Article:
LaVena Johnson - The Silent Truth
Is there an army cover up of the rape and murder of women soldiers?¬†
Ninety-four United States military women have died in Iraq or during Operation Iraqi Freedom (OIF).¬†¬†Of these deaths some twenty occurred under extremely suspicious circumstances; defined by the Army and the Department of Defense as ‚Äėnon-combat related injuries,‚Äô with the additional characterization of ‚Äėsuicide‚Äô.
‚ÄėThe Silent Truth‚Äô, tells the story of nineteen year-old U. S. Army Private LaVena Johnson, who was found dead on the military base in Balad, Iraq in July, 2005, her death determined by the US Army to be suicide by¬†a self-inflicted M-16 gun shot.¬†¬†Through interviews with Ms. Johnson‚Äôs parents, Dr. John and Linda Johnson, this¬†documentary tells the story of the¬†family‚Äôs struggle to find the truth surrounding LaVena‚Äôs death, and their continued pursuit of justice for their daughter.¬†¬†As Dr. Johnson explains it ‚ÄĒ from the day his daughter's body was returned to him, he had grave suspicions about the Army's characterization of her death as suicide.
He says¬†that while viewing his daughter's body at the funeral home, he developed concerns about the bruising on her face. He was also puzzled by the discrepancy in the autopsy report regarding the location of the gunshot wound.¬†¬†Dr. Johnson, a¬†U. S.¬†¬†Army veteran and a twenty-five year U. S. Army civilian employee who had counseled veterans, was mystified about how the exit wound of an M-16 shot could be so small. The hole in LaVena's head appeared to be more the size of a pistol shot rather than an M-16 round. He questioned why the exit hole was on the left side of her head, when she was right handed. But the fact that military uniform white gloves were glued onto LaVena's hands, hiding third degree burns, is what deepened Dr. Johnson's suspicion that the Army's investigation into the death of his daughter was flawed.
As the documentary will show, over the next two and one-half years, Dr. and Mrs. Johnson and their family and friends, through the Freedom of Information Act and Congressional offices, relentlessly requested that the¬†Department of the Army supply them with all documents concerning LaVena's death. With each response of the Army to their demands, another piece of information/evidence about LaVena's death emerged.
Most shocking, was a CD Dr. Johnson received of photographs taken by Army investigators of his daughter's body as it lay where it had been found, as well as other photographs of her disrobed body taken just prior to the autopsy.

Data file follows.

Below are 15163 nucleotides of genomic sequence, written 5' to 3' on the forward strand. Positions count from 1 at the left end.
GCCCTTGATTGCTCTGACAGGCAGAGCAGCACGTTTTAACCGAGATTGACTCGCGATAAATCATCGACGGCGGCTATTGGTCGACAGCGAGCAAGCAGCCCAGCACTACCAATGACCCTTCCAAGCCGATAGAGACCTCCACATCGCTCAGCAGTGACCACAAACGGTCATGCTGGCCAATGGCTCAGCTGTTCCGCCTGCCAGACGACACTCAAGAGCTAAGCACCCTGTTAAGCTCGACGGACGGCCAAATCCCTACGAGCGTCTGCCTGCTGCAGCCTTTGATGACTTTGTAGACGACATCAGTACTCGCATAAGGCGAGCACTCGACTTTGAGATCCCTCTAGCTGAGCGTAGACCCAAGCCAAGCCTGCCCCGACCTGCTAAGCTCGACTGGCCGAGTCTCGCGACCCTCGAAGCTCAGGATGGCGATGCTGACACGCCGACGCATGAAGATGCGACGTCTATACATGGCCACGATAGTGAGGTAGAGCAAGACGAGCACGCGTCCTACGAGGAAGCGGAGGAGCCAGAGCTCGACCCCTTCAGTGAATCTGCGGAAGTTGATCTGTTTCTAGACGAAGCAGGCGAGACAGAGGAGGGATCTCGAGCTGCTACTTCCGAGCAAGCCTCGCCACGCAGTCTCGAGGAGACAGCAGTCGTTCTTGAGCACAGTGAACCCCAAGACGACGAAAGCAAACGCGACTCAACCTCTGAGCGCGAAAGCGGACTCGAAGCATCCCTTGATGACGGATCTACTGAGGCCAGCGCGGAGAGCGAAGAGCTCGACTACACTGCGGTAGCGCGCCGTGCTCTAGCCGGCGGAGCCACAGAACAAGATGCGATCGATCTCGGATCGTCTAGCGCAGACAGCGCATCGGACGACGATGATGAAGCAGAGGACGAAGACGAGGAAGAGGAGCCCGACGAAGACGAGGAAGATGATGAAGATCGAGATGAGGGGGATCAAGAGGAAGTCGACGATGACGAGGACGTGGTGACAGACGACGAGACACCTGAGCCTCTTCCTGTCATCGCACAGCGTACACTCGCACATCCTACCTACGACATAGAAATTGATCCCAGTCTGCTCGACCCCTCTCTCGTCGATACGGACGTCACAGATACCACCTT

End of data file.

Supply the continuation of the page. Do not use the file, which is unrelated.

These photographs reveal that LaVena, a small woman, barely 5 feet tall and weighing less than 100 pounds, had been brutally beaten. The photographs of her disrobed body showed bruises, scratch marks and teeth imprints on the upper part of her torso. The right side of her back as well as her right hand had been burned and there was clear evidence of sexual assault.
As the Johnsons explain in our interviews, despite the bruises, scratches, teeth imprints and burns on her body, Lavena was found completely dressed in a burning contractor's tent. There was a blood trail outside the tent.¬†¬†She apparently had been dressed after the attack and her body moved into the tent and set it on fire.¬†
On April 9, 2008, Dr. John Johnson and his wife, Linda, flew from their home in St. Louis for meetings with U.S. Congress members and their staffs, requesting that the Army reopen LaVena‚Äôs case.¬†¬†There they met with Representative Clay from Missouri, his staff, and representatives from the Army‚Äôs investigative unit.¬†¬†The Army maintained its position throughout the dialogue and had no answers for the Johnsons when contradictions in the evidence were pointed out.¬†¬†They steadfastly insisted that LaVena had shot herself.
Today the Johnsons are continuing the fight to have their daughter‚Äôs case reopened by the Army and are still requesting a congressional hearing into the obvious cover-up.¬†¬†As filmmakers we are following this renewed effort, and have initiated our own meetings with Congressional members of both the Armed Services Committee and the Oversight Committee.
Interviews with our Military Consultant, (Ret.) Colonel Ann Wright will also be included in the film. Colonel Wright will provide an overview of sexual abuse of women troops in the military, its alarming increase, and describe several other suspicious ‚Äėsuicides‚Äô, that have yet to be resolved.
Dr. John and Mrs. Linda Johnson have created a scholarship fund to honor their daughter. Donations can be made to:
The LaVena L. Johnson College Scholarship Fund
P.O. Box 117
Florissant, MO 63032